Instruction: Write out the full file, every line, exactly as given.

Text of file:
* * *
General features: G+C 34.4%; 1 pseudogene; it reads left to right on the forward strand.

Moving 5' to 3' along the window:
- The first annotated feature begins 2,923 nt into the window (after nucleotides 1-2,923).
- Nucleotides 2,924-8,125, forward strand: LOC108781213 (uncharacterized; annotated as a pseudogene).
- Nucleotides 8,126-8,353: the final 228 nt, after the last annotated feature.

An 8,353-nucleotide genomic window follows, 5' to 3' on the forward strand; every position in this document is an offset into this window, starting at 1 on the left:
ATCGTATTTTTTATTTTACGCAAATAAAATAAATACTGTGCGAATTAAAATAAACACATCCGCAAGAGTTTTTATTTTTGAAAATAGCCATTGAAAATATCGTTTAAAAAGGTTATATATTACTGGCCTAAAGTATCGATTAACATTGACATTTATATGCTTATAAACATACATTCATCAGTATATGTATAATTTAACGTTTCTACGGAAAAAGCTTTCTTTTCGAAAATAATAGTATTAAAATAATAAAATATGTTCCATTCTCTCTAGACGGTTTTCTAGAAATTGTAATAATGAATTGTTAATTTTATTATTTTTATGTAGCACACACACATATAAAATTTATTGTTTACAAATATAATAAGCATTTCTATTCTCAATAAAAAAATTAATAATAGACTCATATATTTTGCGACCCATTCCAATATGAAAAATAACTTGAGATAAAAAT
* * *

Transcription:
General features: G+C 34.4%; 1 pseudogene; it reads left to right on the forward strand.

Moving 5' to 3' along the window:
- The first annotated feature begins 2,923 nt into the window (after nucleotides 1-2,923).
- Nucleotides 2,924-8,125, forward strand: LOC108781213 (uncharacterized; annotated as a pseudogene).
- Nucleotides 8,126-8,353: the final 228 nt, after the last annotated feature.

An 8,353-nucleotide genomic window follows, 5' to 3' on the forward strand; every position in this document is an offset into this window, starting at 1 on the left:
ATCGTATTTTTTATTTTACGCAAATAAAATAAATACTGTGCGAATTAAAATAAACACATCCGCAAGAGTTTTTATTTTTGAAAATAGCCATTGAAAATATCGTTTAAAAAGGTTATATATTACTGGCCTAAAGTATCGATTAACATTGACATTTATATGCTTATAAACATACATTCATCAGTATATGTATAATTTAACGTTTCTACGGAAAAAGCTTTCTTTTCGAAAATAATAGTATTAAAATAATAAAATATGTTCCATTCTCTCTAGACGGTTTTCTAGAAATTGTAATAATGAATTGTTAATTTTATTATTTTTATGTAGCACACACACATATAAAATTTATTGTTTACAAATATAATAAGCATTTCTATTCTCAATAAAAAAATTAATAATAGACTCATATATTTTGCGACCCATTCCAATATGAAAAATAACTTGAGATAAAAAT